The most common question I was asked post Ironman 70.3 World Champs is how does it feel to be a world champion? It felt really good for a few days for sure but I think if I was the sort of guy who rocked around satisfied with what I have achieved I would never have gotten there in the first place. It’s been a crazy year where I achieved some career long major ambitions. I’m proud, absolutely, however I’m not satisfied at all. As is typical, my ambitions just got higher. When I first started racing the goal was simply to finish the race, then finish in the top 50% and then to win my age group etc.. It’s a never ending ambition re adjustment and I’ve come to accept that I find far more joy in working hard to achieve my goals then actually achieving them. In fact, in an ironic twist, sometimes I get quite depressed soon after achieving something significant. On the contrary, if I have a disappointing result like Kona this year, I become incredibly motivated and my general mindset is often healthier.

The common theme In the congratulation messages was how it was so well deserved and no one works harder. That’s kind, but simply not true.
Well, at least in the past couple of years it’s not. I know many pro athletes that train much harder and are doing it way tougher. I’m in such
a fortunate position with amazing sponsor support thanks to a great manager, I’ve had some good luck (hey, everyone needs it) and a
hugely supportive wife and extended family. In my mind there will always be guys more deserving but I learnt pretty early on when I turned pro
and was doing it far tougher that sport, like life, isn’t always fair. The more results you get, the easier it becomes to continue getting those results as the support network grows and the level of investment you can put back into your racing increases. There are many other people hugely deserving. Sometimes super talents who overtrain to their detriment, sometimes incredible hard workers who simply don’t have the talent.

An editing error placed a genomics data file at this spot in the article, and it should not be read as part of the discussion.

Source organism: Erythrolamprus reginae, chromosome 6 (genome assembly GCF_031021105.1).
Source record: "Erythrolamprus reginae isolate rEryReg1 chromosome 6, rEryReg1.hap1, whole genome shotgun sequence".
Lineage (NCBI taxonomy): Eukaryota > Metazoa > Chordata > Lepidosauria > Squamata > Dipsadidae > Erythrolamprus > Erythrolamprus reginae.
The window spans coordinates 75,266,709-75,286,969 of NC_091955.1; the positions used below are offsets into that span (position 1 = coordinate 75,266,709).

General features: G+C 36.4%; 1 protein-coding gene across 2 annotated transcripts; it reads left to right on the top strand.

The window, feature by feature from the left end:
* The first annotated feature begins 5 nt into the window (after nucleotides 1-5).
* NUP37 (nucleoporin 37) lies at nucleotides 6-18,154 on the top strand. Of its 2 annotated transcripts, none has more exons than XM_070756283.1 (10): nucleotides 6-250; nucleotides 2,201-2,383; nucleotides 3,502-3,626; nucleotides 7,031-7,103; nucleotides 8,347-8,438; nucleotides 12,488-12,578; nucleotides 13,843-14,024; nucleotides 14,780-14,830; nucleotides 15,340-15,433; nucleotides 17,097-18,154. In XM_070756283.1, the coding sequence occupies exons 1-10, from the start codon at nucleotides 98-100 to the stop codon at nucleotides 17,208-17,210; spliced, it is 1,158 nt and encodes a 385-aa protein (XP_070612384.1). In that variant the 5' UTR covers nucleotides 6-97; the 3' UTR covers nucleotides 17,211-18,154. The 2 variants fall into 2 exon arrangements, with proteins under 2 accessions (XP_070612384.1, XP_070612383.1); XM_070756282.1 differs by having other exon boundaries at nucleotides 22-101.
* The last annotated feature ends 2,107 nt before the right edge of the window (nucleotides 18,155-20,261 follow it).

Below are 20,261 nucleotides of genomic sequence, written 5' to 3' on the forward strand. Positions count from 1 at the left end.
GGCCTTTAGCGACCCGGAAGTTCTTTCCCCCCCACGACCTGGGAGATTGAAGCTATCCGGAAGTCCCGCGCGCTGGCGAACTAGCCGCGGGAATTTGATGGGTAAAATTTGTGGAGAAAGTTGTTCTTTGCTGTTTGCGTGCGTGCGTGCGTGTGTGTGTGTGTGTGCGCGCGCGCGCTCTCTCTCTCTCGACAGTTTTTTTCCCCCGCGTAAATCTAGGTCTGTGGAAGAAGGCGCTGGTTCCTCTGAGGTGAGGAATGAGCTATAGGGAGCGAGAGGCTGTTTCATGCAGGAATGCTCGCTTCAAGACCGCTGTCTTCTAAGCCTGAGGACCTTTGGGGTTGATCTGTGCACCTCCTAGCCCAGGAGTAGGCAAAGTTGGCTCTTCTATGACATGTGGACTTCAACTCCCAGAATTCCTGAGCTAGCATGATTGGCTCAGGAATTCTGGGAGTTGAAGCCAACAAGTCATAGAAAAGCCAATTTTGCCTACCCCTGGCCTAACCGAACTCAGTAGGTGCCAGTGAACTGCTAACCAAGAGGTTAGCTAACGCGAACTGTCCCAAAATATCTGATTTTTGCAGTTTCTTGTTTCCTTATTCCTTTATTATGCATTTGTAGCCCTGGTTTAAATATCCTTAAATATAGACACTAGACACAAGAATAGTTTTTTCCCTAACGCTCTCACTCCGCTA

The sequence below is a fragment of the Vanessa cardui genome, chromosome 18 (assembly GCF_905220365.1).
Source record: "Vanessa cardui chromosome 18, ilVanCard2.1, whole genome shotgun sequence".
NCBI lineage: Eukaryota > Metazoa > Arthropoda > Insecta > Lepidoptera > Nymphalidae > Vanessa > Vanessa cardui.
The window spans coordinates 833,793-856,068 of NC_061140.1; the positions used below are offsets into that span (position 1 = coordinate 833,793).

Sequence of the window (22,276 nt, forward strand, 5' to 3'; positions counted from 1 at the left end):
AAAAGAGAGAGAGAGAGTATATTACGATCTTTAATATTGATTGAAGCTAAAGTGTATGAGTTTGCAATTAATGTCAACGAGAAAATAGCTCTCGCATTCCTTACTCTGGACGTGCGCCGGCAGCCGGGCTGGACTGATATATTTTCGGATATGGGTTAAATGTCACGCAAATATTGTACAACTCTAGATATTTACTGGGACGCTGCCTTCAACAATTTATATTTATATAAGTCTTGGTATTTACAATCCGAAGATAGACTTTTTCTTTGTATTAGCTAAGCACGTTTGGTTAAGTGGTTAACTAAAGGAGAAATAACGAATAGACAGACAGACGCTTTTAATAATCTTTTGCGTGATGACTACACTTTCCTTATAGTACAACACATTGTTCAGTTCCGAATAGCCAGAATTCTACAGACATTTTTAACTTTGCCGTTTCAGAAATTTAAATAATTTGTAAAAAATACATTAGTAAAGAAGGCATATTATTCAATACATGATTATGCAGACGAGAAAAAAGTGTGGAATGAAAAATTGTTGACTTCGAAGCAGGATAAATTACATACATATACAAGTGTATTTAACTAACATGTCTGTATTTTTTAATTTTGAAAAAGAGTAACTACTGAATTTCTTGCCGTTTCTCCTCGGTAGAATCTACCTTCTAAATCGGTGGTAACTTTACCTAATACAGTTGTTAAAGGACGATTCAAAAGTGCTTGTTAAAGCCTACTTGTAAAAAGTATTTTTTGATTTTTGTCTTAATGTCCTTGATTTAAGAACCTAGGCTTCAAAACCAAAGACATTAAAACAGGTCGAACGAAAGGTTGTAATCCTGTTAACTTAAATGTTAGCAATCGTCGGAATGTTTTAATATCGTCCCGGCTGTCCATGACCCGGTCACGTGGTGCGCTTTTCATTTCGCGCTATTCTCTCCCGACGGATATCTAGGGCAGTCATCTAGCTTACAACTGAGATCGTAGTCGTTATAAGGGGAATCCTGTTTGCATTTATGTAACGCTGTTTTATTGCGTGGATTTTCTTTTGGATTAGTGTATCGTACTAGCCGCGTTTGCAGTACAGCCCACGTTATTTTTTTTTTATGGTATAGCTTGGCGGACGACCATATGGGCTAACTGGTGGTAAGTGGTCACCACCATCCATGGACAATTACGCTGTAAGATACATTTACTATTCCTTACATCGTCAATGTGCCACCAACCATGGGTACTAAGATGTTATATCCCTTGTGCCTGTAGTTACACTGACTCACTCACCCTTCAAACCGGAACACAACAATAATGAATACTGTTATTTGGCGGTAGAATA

Either way, the common thought that the hardest worker wins is often not correct. In the 4 weeks between Sunshine Coast and Kona I put together some incredibly hard training and felt absolutely terrible. I had the exact same experience in Austria last year at the Ironman 70.3 world champs where I trained harder than I ever had only to have the worst power on the bike I’d had in years. Hard work, of course, is an essential ingredient, but it has to be the right amount, and that optimal amount is hugely individual and a moving target based on all the other stresses life brings.

In saying all that, I think for any person to reach the pointy end of their field in sport (or elsewhere) there has to either have been or continue to
be an element of obsessive behaviour. Old friends messaged me reminders of my early years when I was working full time, would get home at 530pm, and then complete three sessions finishing up at 11pm. Or when I would finish university for the day, wash dishes til 12pm at a local restaurant, and then go running until 1am to unwind before going to bed. Ridiculous antics that I could never pull off now without suffering a prompt divorce. It wasn’t beneficial to my racing at the time as I was always beyond fatigued but I have no doubt that the huge aerobic base I built in my early twenties thanks to an obsessive nature is paying dividends now. I owe a huge thank you to Grant Giles for all his guidance early on and teaching me that the foundation of any great endurance athlete is an enormous aerobic base. Not built over weeks or months but years.

I won’t go through the play by play details of how 70.3 Worlds played out as I’ve done that in enough interviews, however I will comment on the
role the Aussie crowd had in helping me keep up with Sebi. Perhaps the biggest cultural difference between the US and Australia is the unique
way in which we support our athletes. In America in doesn’t matter if you’re racing terribly or winning, the crowd is invariably positive and uplifting. “You’re going great man!” or “keep it up!” or “Way to go!” are some of the Yanks favorites. While Aussies support in a much more murderous fashion. “Smash him!” or “kill him Reedy!” were common themes and all support is laden with expletives. Even the “c” bomb was thrown my way. It seems it’s rapidly becoming an Aussie term of endearment but can get you arrested in the United States.